Aleteia

Walk through Jerusalem’s holy sites from the comfort of your home

JERUSALEM
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VR-Tours 360 offers free interactive tours of sites in Old Jerusalem, including the Church of the Holy Sepulchre, the Tomb of Jesus, and the Via Dolorosa.   

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The city of Jerusalem is home to some of many of the Catholic Church’s sacred sites, reflecting its history as the birthplace of Christianity. Known as the “Holy City,” it is a must-visit destination — so much so that every year it receives over 4 million tourists from all around the world. However, there are many more people who would love to visit, but haven’t had the chance to take the trip.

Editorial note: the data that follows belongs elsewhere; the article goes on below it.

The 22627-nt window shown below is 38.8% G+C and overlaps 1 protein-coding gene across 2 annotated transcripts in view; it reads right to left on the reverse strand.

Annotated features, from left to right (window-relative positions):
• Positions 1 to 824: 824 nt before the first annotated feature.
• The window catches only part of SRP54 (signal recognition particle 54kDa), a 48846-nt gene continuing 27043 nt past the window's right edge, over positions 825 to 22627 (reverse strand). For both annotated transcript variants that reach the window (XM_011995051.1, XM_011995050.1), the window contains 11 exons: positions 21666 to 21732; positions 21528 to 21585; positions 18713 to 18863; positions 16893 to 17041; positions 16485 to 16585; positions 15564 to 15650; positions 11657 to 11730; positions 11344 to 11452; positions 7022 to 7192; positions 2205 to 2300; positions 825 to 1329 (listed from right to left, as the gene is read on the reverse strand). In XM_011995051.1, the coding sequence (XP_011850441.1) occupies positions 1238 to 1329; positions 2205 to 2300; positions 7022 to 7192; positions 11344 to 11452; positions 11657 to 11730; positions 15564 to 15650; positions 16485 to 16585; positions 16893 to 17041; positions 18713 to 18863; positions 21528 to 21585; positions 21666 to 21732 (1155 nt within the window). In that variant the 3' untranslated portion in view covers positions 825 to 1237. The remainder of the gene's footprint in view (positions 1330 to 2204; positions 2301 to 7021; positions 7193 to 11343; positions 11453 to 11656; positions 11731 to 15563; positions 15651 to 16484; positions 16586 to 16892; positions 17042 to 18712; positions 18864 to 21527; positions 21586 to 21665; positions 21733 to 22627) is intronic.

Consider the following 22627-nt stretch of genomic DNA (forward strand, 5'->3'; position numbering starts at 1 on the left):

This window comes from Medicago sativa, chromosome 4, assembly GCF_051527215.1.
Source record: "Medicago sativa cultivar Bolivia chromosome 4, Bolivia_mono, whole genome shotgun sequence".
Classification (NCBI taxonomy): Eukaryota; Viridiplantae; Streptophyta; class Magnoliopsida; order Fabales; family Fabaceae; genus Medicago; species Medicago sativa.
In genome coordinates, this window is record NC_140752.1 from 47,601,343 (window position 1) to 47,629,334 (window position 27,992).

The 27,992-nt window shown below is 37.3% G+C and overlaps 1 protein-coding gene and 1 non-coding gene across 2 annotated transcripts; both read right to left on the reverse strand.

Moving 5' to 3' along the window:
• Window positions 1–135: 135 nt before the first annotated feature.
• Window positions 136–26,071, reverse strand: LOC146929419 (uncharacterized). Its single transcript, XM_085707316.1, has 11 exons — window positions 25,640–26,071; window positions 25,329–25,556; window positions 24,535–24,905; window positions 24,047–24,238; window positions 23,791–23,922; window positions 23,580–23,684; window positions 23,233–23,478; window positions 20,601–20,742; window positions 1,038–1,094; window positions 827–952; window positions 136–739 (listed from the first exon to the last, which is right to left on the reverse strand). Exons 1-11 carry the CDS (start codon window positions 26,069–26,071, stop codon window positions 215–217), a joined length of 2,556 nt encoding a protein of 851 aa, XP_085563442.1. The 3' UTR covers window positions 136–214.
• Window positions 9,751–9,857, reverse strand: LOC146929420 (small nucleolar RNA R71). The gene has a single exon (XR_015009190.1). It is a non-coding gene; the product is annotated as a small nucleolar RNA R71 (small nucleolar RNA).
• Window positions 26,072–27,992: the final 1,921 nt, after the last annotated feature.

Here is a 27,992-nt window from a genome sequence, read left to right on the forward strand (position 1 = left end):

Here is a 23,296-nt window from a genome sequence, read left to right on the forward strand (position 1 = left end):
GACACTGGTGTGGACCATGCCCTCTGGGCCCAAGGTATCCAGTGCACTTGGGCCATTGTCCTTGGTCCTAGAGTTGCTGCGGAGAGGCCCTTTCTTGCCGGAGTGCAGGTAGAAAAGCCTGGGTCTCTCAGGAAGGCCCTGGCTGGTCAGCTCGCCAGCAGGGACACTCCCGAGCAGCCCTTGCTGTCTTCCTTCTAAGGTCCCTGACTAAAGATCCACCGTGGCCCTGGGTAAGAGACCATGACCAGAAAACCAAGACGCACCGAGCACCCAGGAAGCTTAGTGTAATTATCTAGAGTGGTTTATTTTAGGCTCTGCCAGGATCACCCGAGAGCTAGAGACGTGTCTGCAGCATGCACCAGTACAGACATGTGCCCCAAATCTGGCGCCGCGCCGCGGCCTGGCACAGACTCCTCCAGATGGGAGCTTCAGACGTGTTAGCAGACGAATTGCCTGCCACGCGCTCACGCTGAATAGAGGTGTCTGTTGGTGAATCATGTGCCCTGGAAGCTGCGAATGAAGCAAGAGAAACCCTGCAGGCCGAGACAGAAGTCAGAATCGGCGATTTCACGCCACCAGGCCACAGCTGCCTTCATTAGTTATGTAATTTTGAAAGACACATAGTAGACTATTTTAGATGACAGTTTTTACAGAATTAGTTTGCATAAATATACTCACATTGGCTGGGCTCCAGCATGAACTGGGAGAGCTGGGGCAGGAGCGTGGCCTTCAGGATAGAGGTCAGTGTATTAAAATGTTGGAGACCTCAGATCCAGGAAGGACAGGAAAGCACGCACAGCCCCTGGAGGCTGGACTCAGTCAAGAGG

In order to make Jerusalem more accessible to everyone in the world, Aviad Betesh and Itamar Ben David developed a project that would open the city’s “virtual doors” wide open. In October of 2019 they launched the website called VR-Tours 360, which specializes in providing virtual tours of the most iconic places in the city. “This will make Israel accessible for people who could never travel here. That was the original idea,” Itamar said during an interview with Aleteia. 

The difference between other digital options to see the city is that these tours are interactive. Itamar explained to Aleteia that he visits the places with one of their partners who carries a 360 camera. When they reach the place to be recorded he gives the tour as he would to a regular tourist, explaining everything they see and talking about the history of the site. “We walk into the different places the way I would guide you if you were here physically,” Itamar shares.